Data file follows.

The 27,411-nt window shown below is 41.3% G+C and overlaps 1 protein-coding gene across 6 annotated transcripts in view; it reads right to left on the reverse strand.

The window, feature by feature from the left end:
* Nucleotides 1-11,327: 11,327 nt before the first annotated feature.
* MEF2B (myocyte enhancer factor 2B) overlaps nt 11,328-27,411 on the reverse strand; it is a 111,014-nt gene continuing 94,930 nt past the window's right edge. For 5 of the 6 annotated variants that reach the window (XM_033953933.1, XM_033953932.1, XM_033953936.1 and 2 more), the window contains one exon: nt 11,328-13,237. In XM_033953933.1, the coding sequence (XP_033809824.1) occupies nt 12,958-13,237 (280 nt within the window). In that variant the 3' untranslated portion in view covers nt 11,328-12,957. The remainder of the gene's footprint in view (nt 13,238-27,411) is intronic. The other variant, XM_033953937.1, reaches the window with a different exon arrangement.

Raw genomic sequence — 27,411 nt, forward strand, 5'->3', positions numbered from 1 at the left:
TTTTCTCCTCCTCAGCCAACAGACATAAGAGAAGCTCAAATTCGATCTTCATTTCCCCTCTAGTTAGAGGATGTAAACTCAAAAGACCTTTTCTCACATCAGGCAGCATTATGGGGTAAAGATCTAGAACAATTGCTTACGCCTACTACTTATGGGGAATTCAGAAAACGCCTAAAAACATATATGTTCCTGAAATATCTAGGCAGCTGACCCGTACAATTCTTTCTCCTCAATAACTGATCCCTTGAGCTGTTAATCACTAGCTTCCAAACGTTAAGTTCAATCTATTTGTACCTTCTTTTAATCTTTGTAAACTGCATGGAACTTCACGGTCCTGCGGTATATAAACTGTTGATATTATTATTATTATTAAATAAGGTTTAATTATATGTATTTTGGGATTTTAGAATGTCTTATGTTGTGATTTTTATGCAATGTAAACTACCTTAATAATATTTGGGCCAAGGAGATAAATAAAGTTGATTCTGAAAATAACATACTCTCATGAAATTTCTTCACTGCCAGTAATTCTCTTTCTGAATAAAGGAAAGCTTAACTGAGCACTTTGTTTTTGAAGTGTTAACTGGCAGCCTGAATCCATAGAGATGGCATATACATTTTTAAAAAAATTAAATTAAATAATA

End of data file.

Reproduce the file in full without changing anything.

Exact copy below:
The 27,411-nt window shown below is 41.3% G+C and overlaps 1 protein-coding gene across 6 annotated transcripts in view; it reads right to left on the reverse strand.

The window, feature by feature from the left end:
* Nucleotides 1-11,327: 11,327 nt before the first annotated feature.
* MEF2B (myocyte enhancer factor 2B) overlaps nt 11,328-27,411 on the reverse strand; it is a 111,014-nt gene continuing 94,930 nt past the window's right edge. For 5 of the 6 annotated variants that reach the window (XM_033953933.1, XM_033953932.1, XM_033953936.1 and 2 more), the window contains one exon: nt 11,328-13,237. In XM_033953933.1, the coding sequence (XP_033809824.1) occupies nt 12,958-13,237 (280 nt within the window). In that variant the 3' untranslated portion in view covers nt 11,328-12,957. The remainder of the gene's footprint in view (nt 13,238-27,411) is intronic. The other variant, XM_033953937.1, reaches the window with a different exon arrangement.

Raw genomic sequence — 27,411 nt, forward strand, 5'->3', positions numbered from 1 at the left:
TTTTCTCCTCCTCAGCCAACAGACATAAGAGAAGCTCAAATTCGATCTTCATTTCCCCTCTAGTTAGAGGATGTAAACTCAAAAGACCTTTTCTCACATCAGGCAGCATTATGGGGTAAAGATCTAGAACAATTGCTTACGCCTACTACTTATGGGGAATTCAGAAAACGCCTAAAAACATATATGTTCCTGAAATATCTAGGCAGCTGACCCGTACAATTCTTTCTCCTCAATAACTGATCCCTTGAGCTGTTAATCACTAGCTTCCAAACGTTAAGTTCAATCTATTTGTACCTTCTTTTAATCTTTGTAAACTGCATGGAACTTCACGGTCCTGCGGTATATAAACTGTTGATATTATTATTATTATTAAATAAGGTTTAATTATATGTATTTTGGGATTTTAGAATGTCTTATGTTGTGATTTTTATGCAATGTAAACTACCTTAATAATATTTGGGCCAAGGAGATAAATAAAGTTGATTCTGAAAATAACATACTCTCATGAAATTTCTTCACTGCCAGTAATTCTCTTTCTGAATAAAGGAAAGCTTAACTGAGCACTTTGTTTTTGAAGTGTTAACTGGCAGCCTGAATCCATAGAGATGGCATATACATTTTTAAAAAAATTAAATTAAATAATA